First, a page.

Team:Valencia Biocampus/Results


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The Riding

In this synthetic symbiosis, C. elegans acts as a transport for engineered bacteria (Pseudomonas putida) in order to take them to the hotspot of interest, because bacteria are not able to move fast through solid or semi-solid substrates but they are very interesting from a biotechnological point of view. This is the reason why we thought about this innovative mode of transport: the regulated formation of a biofilm.

To achieve our goal, we constructed a BioBrick (see part: BBa_K1112001) consisting of the coding sequence of the hmsHFRS operon, an adhesion operon natural from Xenorhadbus nematophila which allows the formation of a biofilm on the nematode S. carpocapsae, under the control of a nitrogen sensitive promoter (pGlnA, characterized by the 2012 Valencia Biocampus iGEM team). (Fig.1)

Controlling the mechanism

Riding is a regulated process: with low nitrogen in the media, the promoter is activated and hms genes are expressed, triggering the formation of the biofilm over C. elegans; in contrast, with high nitrogen concentrations, such as the ones found in nutrient-rich hotspots, the promoter is repressed, so bacteria can “get off” of the nematode (Fig. 2).

The manufacturing of the plates can be seen in this video.

Biofilm formation in genetically-engineered bacteria

Our original idea was to introduce the Biobrick in Pseudomonas putida , a bacterial species with wide applications in biotechnology. To do so, we cloned the construction (Fig.1) in the pIZ1016 vector, which has a replication origin compatible with Pseudomonas. We successfully performed the cloning (Fig.3), but the efficiency of the transformation was too low, so we have not been able to obtain P. putida transformants as of yet. This is probably a consequence of the length of the construction, 6,5 kb, which decreases transformation efficiency.

But far from being disheartened, we decided to express the construction with E. coli. We cloned the construction in the pUC57 vector, obtained transformant E. coli, and then grew them in medium with low nitrogen (0.6 g/L) in order to induce the formation of the biofilm. C. elegans was fed with these induced bacteria, and then several worms were isolated in order to check biofilm formation with scanning electron microscopy (SEM) imaging. As you can see in Fig.4, it actually worked! We observed a formation of an E. coli biofilm over the nematode!

The Calling

Looking for an attractant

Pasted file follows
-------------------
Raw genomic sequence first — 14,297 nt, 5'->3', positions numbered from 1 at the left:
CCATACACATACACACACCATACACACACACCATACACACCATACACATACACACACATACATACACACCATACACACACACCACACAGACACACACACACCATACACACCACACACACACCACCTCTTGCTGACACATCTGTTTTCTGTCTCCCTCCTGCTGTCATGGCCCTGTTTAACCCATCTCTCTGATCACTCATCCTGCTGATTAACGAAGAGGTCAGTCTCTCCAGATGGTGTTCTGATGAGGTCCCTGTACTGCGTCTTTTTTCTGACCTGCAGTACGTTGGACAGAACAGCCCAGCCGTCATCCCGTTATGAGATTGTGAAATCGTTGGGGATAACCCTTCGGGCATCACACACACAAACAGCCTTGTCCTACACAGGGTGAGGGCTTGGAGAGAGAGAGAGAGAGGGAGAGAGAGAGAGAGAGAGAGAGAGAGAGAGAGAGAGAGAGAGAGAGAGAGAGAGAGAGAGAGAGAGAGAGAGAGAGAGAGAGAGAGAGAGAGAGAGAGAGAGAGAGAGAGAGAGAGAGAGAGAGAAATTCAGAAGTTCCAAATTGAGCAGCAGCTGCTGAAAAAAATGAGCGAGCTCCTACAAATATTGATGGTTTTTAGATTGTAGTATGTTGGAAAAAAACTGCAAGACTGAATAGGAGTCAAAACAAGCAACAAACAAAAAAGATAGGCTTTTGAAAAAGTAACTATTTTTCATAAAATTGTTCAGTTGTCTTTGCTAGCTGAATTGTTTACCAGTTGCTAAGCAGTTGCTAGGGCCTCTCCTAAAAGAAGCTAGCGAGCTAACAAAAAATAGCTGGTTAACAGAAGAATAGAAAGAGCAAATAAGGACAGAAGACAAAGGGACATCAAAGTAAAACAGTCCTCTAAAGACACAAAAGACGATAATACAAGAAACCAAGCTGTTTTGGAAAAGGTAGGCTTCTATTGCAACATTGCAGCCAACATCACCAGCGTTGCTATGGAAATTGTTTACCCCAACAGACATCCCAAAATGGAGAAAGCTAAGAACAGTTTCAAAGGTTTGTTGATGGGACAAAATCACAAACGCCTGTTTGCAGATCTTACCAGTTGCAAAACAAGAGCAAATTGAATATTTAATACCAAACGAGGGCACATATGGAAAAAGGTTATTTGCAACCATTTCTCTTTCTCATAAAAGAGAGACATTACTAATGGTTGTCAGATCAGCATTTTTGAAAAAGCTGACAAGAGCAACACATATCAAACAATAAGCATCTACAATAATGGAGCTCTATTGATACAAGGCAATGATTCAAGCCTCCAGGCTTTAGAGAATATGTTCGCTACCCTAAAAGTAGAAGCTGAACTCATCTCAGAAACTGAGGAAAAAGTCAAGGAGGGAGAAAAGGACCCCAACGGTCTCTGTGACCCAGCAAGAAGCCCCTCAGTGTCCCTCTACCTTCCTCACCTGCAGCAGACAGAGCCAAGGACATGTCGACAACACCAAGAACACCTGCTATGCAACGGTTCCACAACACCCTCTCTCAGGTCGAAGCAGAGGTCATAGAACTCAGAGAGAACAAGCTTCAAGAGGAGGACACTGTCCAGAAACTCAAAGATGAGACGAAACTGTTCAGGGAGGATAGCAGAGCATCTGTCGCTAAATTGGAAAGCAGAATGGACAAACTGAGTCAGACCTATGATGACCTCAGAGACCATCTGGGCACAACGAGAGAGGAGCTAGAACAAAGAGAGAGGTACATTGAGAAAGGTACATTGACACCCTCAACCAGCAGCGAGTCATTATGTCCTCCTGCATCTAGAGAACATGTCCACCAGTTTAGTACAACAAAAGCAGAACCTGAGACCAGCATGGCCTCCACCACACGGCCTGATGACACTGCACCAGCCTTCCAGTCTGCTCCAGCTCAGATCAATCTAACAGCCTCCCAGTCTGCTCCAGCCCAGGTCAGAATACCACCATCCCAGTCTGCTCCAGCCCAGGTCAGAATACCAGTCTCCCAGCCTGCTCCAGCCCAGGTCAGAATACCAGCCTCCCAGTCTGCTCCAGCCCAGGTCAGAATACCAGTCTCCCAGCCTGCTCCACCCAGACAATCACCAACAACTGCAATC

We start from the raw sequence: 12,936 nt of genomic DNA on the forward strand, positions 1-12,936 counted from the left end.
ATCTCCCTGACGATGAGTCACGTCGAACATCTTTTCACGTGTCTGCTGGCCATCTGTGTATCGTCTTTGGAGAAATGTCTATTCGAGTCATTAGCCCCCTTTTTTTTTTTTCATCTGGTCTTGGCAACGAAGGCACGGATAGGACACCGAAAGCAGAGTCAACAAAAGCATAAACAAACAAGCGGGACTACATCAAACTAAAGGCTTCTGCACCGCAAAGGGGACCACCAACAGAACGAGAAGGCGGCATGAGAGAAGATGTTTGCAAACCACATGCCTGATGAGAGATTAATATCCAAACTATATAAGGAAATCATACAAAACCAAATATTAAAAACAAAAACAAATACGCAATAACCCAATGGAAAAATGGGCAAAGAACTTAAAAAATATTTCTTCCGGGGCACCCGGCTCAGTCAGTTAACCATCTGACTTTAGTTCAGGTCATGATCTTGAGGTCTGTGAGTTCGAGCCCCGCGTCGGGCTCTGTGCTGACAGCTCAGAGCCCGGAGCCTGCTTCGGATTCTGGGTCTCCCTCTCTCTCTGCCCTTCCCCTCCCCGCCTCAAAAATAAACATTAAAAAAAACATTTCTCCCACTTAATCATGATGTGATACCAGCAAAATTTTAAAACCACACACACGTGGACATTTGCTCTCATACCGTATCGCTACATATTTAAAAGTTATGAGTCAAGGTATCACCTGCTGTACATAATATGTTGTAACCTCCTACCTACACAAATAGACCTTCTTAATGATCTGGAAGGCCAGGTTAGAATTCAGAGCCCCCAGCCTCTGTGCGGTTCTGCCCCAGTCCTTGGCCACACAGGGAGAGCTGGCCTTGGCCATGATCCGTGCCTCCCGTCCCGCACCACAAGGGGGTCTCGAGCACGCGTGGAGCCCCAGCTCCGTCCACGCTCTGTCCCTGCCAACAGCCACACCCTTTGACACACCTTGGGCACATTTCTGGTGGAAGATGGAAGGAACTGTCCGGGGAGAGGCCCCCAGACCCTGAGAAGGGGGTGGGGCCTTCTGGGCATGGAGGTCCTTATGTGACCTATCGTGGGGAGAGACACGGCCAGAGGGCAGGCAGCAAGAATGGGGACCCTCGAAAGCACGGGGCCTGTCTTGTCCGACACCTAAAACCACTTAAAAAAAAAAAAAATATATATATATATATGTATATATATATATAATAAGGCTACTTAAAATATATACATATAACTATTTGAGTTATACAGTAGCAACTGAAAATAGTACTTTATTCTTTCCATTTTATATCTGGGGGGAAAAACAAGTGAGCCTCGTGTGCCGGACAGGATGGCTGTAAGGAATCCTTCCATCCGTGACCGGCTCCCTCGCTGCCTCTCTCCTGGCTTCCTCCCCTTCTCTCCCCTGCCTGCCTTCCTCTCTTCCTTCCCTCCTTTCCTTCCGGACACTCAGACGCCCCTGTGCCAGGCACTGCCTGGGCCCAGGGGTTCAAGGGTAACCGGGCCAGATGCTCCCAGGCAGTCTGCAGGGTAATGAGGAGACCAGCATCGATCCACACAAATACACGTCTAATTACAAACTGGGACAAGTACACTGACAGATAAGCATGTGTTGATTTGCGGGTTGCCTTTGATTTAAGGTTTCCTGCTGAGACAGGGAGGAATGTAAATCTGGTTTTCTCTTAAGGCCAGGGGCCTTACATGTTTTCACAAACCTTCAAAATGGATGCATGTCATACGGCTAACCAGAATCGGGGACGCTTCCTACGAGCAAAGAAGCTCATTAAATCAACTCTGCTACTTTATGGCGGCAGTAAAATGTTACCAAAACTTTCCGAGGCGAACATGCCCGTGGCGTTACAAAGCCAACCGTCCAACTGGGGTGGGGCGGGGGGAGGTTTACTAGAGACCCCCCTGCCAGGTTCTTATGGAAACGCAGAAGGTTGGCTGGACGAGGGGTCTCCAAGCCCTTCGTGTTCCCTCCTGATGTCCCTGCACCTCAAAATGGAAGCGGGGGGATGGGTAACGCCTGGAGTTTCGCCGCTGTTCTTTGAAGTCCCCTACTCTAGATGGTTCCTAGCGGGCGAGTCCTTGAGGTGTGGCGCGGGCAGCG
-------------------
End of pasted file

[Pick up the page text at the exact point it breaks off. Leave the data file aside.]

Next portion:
When we were considering setting up a transport for bacteria, we thought it was necessary to have a 'destination', a place to go. That destination would be a 'hot spot' on a heterogeneous substrate where Caenorhabditis elegans should carry the bacteria to.
Leveraging the powerful smell of the nematode, it was decided to try a number of attractants from various lists from the web that could work as 'hot spots' in our experiment. Thus, using C. elegans chemotaxis, we would be able to direct transport.

The attractants experiment

The test was carried out by creating our own plates in which half plate would be unmodified NGM and the other half would include soluble compounds before solidifying, or after solidification (in the case of volatiles). The list of modifications can be found in Fig. 1.

Table 1

To place C. elegans on the plate, different cuts were made on a fresh plate of NGM and the resulting small pieces were placed in the exact center of the 50% - 50% plates to determine which side of the plate the nematode preferred, one per Petri plate.

The results after counting 2 replicates per attractant can be seen in Fig. 2.

Table 2

From Table 2 many of the attractants that were thought viable were discarded.

Volatile attractants were not a good choice because they evaporate quickly (which would also be a limitation for the field experiments).

Another impediment arose. Once we had already performed the experiments, we decided that the promoter that would control the production of interference RNA in Escherichia coli would be regulated by nitrogen, so amino acids had to be discarded as attractants; because it would modify the controlled expression of E.coli.

That left MgSO4 and hypoosmotic media as potential attractants.

Attractant final choice

Because the hyposmotic medium could interfere with the proper growth of bacteria (our nematode's food), the final decision was to choose MgSO4 as our attractant.